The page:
An underutilised body is the root cause of so many of our physical- and mental-health problems, but really, all we have to do is move
My mother lay completely paralysed for several years, a beautiful woman with a sharp mind, trapped in an immobile body. The crushing ferocity of MS (multiple sclerosis) did not spare even her vocal chords. Her will to fight and survive was indomitable, but the disease defeated her, and she died young.
Witnessing her life unfurl was a raw lesson in the true meaning and power of movement. I went about life, sometimes struggling with serious injuries and sometimes fighting an unfortunately rich genetic baggage of health conditions that threatened to take away movement. I fought hard to seek solutions to grasp and reclaim it. Then I look around and see people who have no real reason to, but have voluntarily given up on movement. They have, in most cases, nothing that afflicts them to justify their choice. It’s what I see as a wasted gift.
There is something beautiful about movement. Nature designed for things to move: the swaying of trees in the wind, the gushing of water, the flight of birds across the sky, the bounce of gazelles across the forest. There is beauty, power and poetry in movement. It signifies life, but more importantly, the quality of life.
Breath is movement too! Organs work hard performing their functions and blood flows through our arteries and veins, providing oxygen and nutrients for cells to function. Yet, we humans seem to lose sight of and respect for movement. It’s only when it is threatened or is taken away from us do we spare it a thought, often one of repentance.
To move painlessly, gracefully, with control and purpose is a blessing. Why have we thoughtlessly, so easily relinquished it to such an extent that lack of movement has become the biggest bane of modern-day civilisation?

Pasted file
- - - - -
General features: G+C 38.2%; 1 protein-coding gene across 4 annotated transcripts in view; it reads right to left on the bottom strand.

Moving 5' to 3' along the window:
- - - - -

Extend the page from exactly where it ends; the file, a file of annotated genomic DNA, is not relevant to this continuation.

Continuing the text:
When we don’t move enough or well enough, we begin to lose functionality of joints and muscles. This gives rise to weakness, aches, pains and further exacerbates any symptoms of ill health, body dysfunctions and inculcates compensatory patterns that make movement even more painful when performed. It triggers a cascade of negative effects that run down overall health and strip away from the potential of happiness and well-being. With age, it becomes progressively more restrictive and starts limiting our ability to live life to its fullest. Outings become doctor visits. Movement is not just imperative at the physical level. It imparts the ability to focus on the most important aspects of our lives and not be distracted or limited by a body that doesn’t function well.
Movement need not always be something big to yield substantial benefits. It should, however, be meaningful and performed well. Being mindful of how (and how much) we move is the basis of keeping a well-oiled body and mind. Small and sustained can be big enough too. Hit the road, hit the stairs, hit the water, hit the trails… Do more and more of your chores yourself. Anything around you can become a tool to use your body better — chairs, tables, benches, the floor. Don’t associate movement with just a structured exercise plan. (There’s nothing quite like one to augment your life, though.) Taking charge of movement is taking charge of your body, which means taking charge of your life.
The writer is an American Council on Exercise (ACE)-certified personal trainer and a Master Rehab Trainer in Gurugram